Call it the Brock Turner effect: An Illinois man received just one year of probation on June 26, after being accused of raping two women.

In September, prosecutors charged John P. Enochs of Downers Grove, Illinois for allegedly raping two former classmates at the University of Illinois — one in 2013 and one in 2015. A plea deal is helping Enoch evade jail time though. He won't serve a prison sentence for either crime. 

Under the plea deal, the 21-year-old plead guilty to one count of misdemeanor battery, instead of the two charges of felony rape the prosecutors originally charged him with. For that crime, a judge sentenced him to one year of probation.

The prosecutor’s office is tight-lipped about why they agreed to such lenient plea deal, but here's what we do know about this case:

The first charge:

The first alleged victim claims Enochs raped her at his fraternity house during a party on April 11, 2015.

Enoch and the victim were in the house's courtyard when she excused herself to the bathroom, according to court documents obtained by The Indy Star. The next thing she remembers is waking up to an unknown man on top of her, according to Indiana's CBS affiliate WTTV

The victim alleges she attempted to push him off, but he would not move. Afterward, she locked herself in the fraternity's bathroom, where her friends found her. They immediately called the police and ordered a sexual assault exam. The nurse found a laceration on the victims genitals, and Enochs' DNA on her body. 

WTTV reported that surveillance video showed Enochs entering the room after her. The alleged victim later picked Enochs as her assailant during a police lineup. 

But that’s not all: While investigating this assault, prosecutors found another victim, with an eerily similar story.

The second charge:

Another former classmate claimed Enochs raped her in 2013. She'd given up on pressing charges, until she heard about the other victim. Almost three years have passed, but the details of her alleged assault are still chilling:

"In October 2013, a woman told the Indiana University Police Department that Enochs raped her in her residence on Oct. 12, 2013, where a group gathered before attending a Greek function off campus…" The Indy Star reports. "The woman told police she didn't remember what happened, but friends told her they saw what appeared to be Enoch having sex with her, according to the affidavit."
When the victim texted Enochs afterward to ask what had happened, he told her, "You blacked out. So I left." But an eyewitness said they saw Enochs having sex with the victim that night, through an open window. The witness said Enochs quickly shuttered the windows after realizing he had been seen.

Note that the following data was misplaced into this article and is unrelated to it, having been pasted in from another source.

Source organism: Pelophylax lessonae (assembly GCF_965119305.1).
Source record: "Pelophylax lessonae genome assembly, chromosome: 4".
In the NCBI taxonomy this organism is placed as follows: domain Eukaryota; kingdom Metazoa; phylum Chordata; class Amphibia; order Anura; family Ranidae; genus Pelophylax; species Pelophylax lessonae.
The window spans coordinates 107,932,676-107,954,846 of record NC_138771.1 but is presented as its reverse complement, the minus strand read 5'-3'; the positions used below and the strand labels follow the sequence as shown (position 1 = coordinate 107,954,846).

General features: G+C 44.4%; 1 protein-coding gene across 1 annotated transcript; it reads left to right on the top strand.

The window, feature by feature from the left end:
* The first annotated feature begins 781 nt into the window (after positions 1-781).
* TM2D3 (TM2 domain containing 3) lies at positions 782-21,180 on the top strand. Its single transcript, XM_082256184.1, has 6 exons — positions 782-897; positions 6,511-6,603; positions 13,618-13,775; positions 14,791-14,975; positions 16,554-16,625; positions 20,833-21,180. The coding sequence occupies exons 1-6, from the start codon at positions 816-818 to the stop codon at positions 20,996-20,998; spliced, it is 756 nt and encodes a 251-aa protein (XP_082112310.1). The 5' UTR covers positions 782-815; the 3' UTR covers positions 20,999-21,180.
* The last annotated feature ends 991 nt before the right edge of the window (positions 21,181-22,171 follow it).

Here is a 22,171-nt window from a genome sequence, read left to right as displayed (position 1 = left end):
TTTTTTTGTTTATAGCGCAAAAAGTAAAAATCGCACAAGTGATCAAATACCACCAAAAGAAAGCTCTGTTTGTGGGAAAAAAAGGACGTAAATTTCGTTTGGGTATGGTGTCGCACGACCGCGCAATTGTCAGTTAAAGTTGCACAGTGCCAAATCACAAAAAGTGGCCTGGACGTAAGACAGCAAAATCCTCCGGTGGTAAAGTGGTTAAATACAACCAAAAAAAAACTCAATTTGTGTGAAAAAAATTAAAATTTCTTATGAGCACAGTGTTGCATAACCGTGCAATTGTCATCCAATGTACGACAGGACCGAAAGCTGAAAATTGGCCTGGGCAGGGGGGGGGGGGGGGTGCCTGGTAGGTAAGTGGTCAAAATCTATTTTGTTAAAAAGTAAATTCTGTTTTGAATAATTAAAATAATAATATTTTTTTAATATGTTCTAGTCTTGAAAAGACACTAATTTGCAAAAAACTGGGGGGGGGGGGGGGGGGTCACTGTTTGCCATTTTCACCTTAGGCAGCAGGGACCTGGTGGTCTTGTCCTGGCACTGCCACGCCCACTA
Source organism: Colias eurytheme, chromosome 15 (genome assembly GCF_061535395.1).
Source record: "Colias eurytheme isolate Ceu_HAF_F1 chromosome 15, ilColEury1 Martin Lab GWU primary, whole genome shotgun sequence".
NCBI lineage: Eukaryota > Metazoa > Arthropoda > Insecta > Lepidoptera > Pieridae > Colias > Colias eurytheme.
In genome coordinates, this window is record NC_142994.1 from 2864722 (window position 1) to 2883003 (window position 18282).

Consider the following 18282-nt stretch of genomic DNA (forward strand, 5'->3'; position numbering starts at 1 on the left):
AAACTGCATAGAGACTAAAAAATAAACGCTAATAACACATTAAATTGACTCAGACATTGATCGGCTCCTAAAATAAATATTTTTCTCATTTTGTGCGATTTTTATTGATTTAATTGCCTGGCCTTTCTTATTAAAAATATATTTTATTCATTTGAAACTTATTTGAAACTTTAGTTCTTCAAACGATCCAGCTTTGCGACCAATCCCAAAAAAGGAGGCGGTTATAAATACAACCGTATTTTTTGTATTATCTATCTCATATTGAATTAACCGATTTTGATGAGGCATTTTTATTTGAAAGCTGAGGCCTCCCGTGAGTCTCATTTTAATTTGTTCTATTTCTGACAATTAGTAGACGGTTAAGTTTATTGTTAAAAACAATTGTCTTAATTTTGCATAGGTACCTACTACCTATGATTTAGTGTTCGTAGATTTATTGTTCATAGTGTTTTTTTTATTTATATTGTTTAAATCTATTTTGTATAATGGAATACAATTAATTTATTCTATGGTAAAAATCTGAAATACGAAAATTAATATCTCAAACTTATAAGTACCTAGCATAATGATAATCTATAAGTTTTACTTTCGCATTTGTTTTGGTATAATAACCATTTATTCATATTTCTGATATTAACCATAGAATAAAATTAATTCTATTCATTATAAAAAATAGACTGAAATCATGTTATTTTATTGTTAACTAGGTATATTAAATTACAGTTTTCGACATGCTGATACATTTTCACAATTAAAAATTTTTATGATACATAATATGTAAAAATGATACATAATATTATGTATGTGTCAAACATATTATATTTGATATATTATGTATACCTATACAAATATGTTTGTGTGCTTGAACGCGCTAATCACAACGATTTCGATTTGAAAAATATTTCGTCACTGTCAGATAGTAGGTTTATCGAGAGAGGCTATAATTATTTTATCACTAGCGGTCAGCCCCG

The sentence:

Despite the emergence of a second victim, the prosecution chose to enter a plea bargain with Enochs, dropping the charges to misdemeanor battery. In a statement obtained by Revelist, they explained that arguing the two cases separately — as Illinois law dictates — would have been nearly impossible.

"After the case(s) was filed, evidence continued to be developed that lead us to the conclusion that neither case, standing alone, presented sufficient evidence to prove rape," the statement read. In both cases, video evidence taken before the assault could have called into question the victim's claims that they were too intoxicated to consent."

"As the Monroe County prosecutors' office has acknowledged through their voluntary dismissal of the rape charges, John Enochs did not rape anyone and he should never have been charged with these offenses," the defense said in a statement obtained by ABC.

The 21-year-old did, however, plead guilty to battery with moderate bodily injury. The maximum sentence for simple battery in Illinois is one year in prison and a $2,500 fine. Enochs received one year’s probation. Additionally, as the prosecution noted in their statement, Enochs entered this plea as a level six felony. The court decided to drop the charge to a misdemeanor.

The context:

When describing the case to The Indy Star, Enochs' lawyer claimed he has been swept up in the "histrionics" of campus rape allegations.

"I totally believe John has been caught up in a whirlwind of emotion surrounding any allegation involving sexual assault on campus," his lawyer claimed.

This language will be familiar to those following the case of Brock Turner, a Stanford student sentenced to a mere six months in jail for sexual assault. While critics lambasted the decision, friends and family flocked to his defense.

One childhood friend penned a statement imploring students to "stop worrying about being politically correct every second of the day and see that rape on campuses isn’t always because people are rapists." 

Turner’s father begged for him to be let off on probation, similar to Enochs. In both cases, the judge issued a sentence far more lenient than the maximum.

Both men also tried to pin their behavior on the effects of campus party culture. Turner admitted he "made a mistake," and "drank too much," but claimed he "never ever meant to intentionally hurt" his victim. Enochs, meanwhile, decried the "issues of alcohol and sexual misconduct" on college campuses, but called the charges against him "sensationalized and false."

Unfortunately, that's where the similarities between these two end. Brock Turner will serve at least some time for his crime; Enochs will not.